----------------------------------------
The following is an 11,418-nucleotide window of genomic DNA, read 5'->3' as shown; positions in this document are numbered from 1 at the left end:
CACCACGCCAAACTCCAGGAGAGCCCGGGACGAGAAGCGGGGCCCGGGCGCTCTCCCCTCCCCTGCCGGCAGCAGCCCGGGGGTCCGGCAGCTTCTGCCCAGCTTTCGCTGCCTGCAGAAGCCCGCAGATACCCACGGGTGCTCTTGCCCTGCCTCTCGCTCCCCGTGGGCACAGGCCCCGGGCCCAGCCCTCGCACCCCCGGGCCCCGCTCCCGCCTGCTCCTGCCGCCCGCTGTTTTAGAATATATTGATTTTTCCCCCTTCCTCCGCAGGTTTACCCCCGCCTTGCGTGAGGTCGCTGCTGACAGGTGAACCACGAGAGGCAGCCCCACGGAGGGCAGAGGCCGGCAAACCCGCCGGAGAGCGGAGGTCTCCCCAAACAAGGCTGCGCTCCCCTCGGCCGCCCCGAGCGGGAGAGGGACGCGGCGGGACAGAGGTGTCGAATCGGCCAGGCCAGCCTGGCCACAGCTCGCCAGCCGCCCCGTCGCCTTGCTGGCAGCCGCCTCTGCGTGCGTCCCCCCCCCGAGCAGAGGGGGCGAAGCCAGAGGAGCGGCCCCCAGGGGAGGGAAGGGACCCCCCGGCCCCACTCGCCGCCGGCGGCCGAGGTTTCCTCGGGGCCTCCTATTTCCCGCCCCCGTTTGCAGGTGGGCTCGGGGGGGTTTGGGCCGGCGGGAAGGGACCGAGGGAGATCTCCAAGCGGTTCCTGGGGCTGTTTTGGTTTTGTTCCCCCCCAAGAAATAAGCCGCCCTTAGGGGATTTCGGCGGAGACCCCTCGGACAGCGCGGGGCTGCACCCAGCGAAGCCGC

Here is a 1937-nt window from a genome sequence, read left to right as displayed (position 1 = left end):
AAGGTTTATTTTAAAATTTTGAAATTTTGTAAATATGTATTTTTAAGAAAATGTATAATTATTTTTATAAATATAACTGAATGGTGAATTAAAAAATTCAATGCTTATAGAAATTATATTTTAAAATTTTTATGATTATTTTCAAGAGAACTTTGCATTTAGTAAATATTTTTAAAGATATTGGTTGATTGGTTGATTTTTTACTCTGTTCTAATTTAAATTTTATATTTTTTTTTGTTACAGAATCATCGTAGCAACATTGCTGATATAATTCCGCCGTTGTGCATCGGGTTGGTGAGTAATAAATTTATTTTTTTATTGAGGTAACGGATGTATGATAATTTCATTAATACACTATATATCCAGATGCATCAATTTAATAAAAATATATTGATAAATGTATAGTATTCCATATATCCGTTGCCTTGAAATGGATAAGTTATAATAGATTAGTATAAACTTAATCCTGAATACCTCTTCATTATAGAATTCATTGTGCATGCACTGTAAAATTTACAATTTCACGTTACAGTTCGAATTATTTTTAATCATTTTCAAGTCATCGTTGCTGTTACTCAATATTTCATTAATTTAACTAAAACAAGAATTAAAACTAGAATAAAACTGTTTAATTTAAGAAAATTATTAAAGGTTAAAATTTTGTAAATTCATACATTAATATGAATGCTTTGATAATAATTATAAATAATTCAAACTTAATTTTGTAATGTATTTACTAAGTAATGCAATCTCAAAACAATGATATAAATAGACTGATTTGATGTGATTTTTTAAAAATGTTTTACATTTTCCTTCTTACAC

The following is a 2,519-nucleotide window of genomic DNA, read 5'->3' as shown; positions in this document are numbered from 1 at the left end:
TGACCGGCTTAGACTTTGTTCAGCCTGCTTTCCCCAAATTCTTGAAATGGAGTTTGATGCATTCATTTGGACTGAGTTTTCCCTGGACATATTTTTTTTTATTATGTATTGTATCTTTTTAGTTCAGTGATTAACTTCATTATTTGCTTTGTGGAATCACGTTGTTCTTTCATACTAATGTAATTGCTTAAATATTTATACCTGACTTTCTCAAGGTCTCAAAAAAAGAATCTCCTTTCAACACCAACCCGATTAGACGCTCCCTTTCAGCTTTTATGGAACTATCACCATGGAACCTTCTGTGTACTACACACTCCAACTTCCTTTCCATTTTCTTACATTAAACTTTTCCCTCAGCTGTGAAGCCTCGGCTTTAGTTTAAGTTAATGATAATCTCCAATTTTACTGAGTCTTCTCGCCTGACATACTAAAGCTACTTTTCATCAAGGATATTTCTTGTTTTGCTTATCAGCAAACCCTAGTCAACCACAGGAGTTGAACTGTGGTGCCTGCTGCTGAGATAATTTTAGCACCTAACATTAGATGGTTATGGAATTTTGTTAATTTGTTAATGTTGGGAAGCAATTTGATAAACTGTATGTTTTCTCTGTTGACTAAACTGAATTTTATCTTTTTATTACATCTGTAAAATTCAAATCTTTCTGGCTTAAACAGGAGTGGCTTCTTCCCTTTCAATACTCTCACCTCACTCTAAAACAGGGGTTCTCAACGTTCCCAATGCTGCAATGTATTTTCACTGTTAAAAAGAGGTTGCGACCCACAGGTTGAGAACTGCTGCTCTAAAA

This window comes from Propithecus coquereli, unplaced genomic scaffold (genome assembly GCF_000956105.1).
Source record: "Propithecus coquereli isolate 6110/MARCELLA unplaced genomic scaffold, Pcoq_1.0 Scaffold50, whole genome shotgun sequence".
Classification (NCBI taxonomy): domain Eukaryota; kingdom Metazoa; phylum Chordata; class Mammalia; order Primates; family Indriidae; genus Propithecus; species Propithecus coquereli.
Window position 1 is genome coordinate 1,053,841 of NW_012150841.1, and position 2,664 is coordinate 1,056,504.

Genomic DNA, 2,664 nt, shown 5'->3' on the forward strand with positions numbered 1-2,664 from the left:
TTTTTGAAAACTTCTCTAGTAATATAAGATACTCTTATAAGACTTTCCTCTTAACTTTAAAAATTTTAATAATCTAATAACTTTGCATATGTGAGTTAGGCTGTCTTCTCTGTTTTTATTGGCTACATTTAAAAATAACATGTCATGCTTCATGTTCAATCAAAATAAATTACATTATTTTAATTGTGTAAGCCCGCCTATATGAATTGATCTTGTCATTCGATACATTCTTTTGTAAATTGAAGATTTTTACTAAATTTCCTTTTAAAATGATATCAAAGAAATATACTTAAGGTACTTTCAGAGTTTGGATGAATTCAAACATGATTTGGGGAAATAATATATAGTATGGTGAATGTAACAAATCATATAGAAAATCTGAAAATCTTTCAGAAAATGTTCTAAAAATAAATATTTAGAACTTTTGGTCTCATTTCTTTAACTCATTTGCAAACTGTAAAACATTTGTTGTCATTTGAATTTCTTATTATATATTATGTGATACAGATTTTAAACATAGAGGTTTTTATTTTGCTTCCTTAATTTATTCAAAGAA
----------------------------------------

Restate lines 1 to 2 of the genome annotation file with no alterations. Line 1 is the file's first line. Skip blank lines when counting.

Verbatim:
The following is an 11,418-nucleotide window of genomic DNA, read 5'->3' as shown; positions in this document are numbered from 1 at the left end:
CACCACGCCAAACTCCAGGAGAGCCCGGGACGAGAAGCGGGGCCCGGGCGCTCTCCCCTCCCCTGCCGGCAGCAGCCCGGGGGTCCGGCAGCTTCTGCCCAGCTTTCGCTGCCTGCAGAAGCCCGCAGATACCCACGGGTGCTCTTGCCCTGCCTCTCGCTCCCCGTGGGCACAGGCCCCGGGCCCAGCCCTCGCACCCCCGGGCCCCGCTCCCGCCTGCTCCTGCCGCCCGCTGTTTTAGAATATATTGATTTTTCCCCCTTCCTCCGCAGGTTTACCCCCGCCTTGCGTGAGGTCGCTGCTGACAGGTGAACCACGAGAGGCAGCCCCACGGAGGGCAGAGGCCGGCAAACCCGCCGGAGAGCGGAGGTCTCCCCAAACAAGGCTGCGCTCCCCTCGGCCGCCCCGAGCGGGAGAGGGACGCGGCGGGACAGAGGTGTCGAATCGGCCAGGCCAGCCTGGCCACAGCTCGCCAGCCGCCCCGTCGCCTTGCTGGCAGCCGCCTCTGCGTGCGTCCCCCCCCCGAGCAGAGGGGGCGAAGCCAGAGGAGCGGCCCCCAGGGGAGGGAAGGGACCCCCCGGCCCCACTCGCCGCCGGCGGCCGAGGTTTCCTCGGGGCCTCCTATTTCCCGCCCCCGTTTGCAGGTGGGCTCGGGGGGGTTTGGGCCGGCGGGAAGGGACCGAGGGAGATCTCCAAGCGGTTCCTGGGGCTGTTTTGGTTTTGTTCCCCCCCAAGAAATAAGCCGCCCTTAGGGGATTTCGGCGGAGACCCCTCGGACAGCGCGGGGCTGCACCCAGCGAAGCCGC